Me: "Not sure ... how 'bout those Cubs?"
Friend: "Are you OK? You may want to back off the punch bowl for a while."
He just didn't understand. This wasn't a case of overindulgence. This wasn't carb overload. This was a classic case of "baseball underload." No, it's not a term often used. Simply put, it's what happens when you aren't getting enough of the greatest game ever invented. If you want to get technical about it, one can use the medical term withdrawal. Millions of people are going through this, although many are reluctant to admit it. I happen to have a severe case.
Symptoms include waking up and looking at the standings, humming "Meet the Mets" and watching Ken Burns' "Baseball" on a loop. Some may also experience propensity to analyze this year's Hall of Fame ballot over and over again. If this has happened to you, rest easy. This may be the most worthwhile of symptoms as it allows us to revisit and re-examine the careers of some former greats.
Days away from the big announcement (Tuesday at 2 p.m. ET on MLB Network and MLB.com), I've come to a few conclusions. First, I won't bore you with my hypothetical ballot. Second, there's going be a shortage of hotel rooms in and around Cooperstown, N.Y., in July. We may see record numbers of fans turn out for the induction that will likely include four or five legends.
Unfortunately, Fred McGriff will most likely not be among the group. Make no mistake, Crime Dog deserves a place in Cooperstown. Given the fact that the highest percentage of the vote he's received in five years of eligibility is 23.9 percent, don't bet on one of the most feared power hitters of his era being named on 75 percent of the ballots necessary for induction.
It bothers me to no end that the first argument against McGriff we hear is that he fell short of 500 home runs. So what? Lou Gehrig, Stan Musial and Dave Winfield didn't reach 500. That should not be held against a player who hit 30 or more homers in 10 seasons. Frank Thomas never did that. It should also not be held against a player who drove in 1,500 runs. Billy Williams didn't do that. Or a player who has a higher career OPS than Harmon Killebrew.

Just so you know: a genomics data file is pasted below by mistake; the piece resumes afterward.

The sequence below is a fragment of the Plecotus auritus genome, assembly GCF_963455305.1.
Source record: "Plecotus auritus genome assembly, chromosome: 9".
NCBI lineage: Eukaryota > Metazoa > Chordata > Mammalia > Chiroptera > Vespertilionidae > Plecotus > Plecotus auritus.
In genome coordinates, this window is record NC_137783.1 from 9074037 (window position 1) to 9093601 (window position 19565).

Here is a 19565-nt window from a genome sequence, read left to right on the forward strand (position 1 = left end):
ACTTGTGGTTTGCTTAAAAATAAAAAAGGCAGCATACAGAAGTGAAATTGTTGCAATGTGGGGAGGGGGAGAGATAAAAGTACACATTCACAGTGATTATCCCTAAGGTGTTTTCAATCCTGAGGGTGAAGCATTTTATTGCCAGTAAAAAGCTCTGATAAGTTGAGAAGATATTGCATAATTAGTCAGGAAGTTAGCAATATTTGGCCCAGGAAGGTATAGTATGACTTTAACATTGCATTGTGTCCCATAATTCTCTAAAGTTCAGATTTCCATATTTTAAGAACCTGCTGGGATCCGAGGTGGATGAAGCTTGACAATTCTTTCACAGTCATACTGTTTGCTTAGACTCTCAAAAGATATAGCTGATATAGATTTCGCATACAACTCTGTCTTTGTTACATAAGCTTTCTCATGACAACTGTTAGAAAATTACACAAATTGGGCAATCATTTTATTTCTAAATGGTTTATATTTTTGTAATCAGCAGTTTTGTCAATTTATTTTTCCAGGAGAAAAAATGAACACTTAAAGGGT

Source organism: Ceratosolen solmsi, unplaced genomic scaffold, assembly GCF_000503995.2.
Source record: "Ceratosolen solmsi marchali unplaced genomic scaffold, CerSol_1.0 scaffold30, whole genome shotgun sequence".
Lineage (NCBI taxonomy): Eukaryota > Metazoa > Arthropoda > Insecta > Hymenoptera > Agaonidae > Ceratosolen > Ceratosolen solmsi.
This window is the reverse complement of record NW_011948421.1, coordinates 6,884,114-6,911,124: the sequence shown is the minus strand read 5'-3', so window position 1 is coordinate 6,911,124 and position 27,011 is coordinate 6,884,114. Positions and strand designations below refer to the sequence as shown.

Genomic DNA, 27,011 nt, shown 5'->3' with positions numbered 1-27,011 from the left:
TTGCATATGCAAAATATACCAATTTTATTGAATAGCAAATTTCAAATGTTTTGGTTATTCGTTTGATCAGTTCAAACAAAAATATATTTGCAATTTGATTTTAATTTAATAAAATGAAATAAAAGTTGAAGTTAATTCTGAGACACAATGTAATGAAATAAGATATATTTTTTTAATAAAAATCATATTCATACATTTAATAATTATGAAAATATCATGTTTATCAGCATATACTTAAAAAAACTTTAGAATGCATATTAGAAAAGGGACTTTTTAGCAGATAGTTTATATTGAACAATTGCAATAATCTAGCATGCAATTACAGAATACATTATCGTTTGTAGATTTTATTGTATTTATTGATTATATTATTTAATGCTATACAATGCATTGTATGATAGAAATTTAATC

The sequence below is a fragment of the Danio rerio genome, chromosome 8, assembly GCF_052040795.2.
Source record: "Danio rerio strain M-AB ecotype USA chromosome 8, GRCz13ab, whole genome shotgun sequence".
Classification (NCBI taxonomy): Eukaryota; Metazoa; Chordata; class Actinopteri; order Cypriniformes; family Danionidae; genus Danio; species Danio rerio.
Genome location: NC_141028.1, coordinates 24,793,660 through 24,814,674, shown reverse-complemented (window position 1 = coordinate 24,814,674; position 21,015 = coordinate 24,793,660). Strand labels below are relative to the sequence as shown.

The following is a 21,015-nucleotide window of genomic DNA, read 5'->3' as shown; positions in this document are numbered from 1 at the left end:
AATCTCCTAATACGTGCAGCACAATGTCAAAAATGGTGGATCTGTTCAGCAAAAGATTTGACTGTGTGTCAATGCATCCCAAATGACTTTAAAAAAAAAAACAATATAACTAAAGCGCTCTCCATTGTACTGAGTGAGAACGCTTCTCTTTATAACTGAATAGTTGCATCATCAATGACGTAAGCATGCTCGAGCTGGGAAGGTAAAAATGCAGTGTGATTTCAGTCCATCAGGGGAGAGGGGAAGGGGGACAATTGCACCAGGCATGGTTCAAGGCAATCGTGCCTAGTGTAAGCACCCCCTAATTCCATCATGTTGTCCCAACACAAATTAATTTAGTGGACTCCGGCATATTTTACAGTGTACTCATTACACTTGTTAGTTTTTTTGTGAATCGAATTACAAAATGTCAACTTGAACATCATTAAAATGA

I'm not suggesting that McGriff had a better overall career than some of the players mentioned above, but he did enough to garner way more than the 11.7 percent of the vote he received last year. That's a joke. Seriously. He should be on the cusp of enshrinement rather than the edge of Hall extinction.
Here's where I truly do not understand the voters. Some pose the argument that McGriff's power numbers paled in comparison to his counterparts from the same era, and that's one reason they don't vote for him. "He wasn't a 40 or 50 home run guy."
The voters can't have it both ways! If you don't vote for sluggers like Sammy Sosa, Mark McGwire and Barry Bonds because of the suspicion or admission of performance-enhancing drug use, that's fine. But if you feel that way, you should be holding a guy like McGriff in an even higher regard. Think about it, he was hitting 30 home runs and driving in 100 runs every season "the right way." I'm not suggesting he should gain entrance because he was clean and honest. I am suggesting that voters take an even closer look at a remarkable and consistent body of work that parallels the careers of men who were enshrined years ago.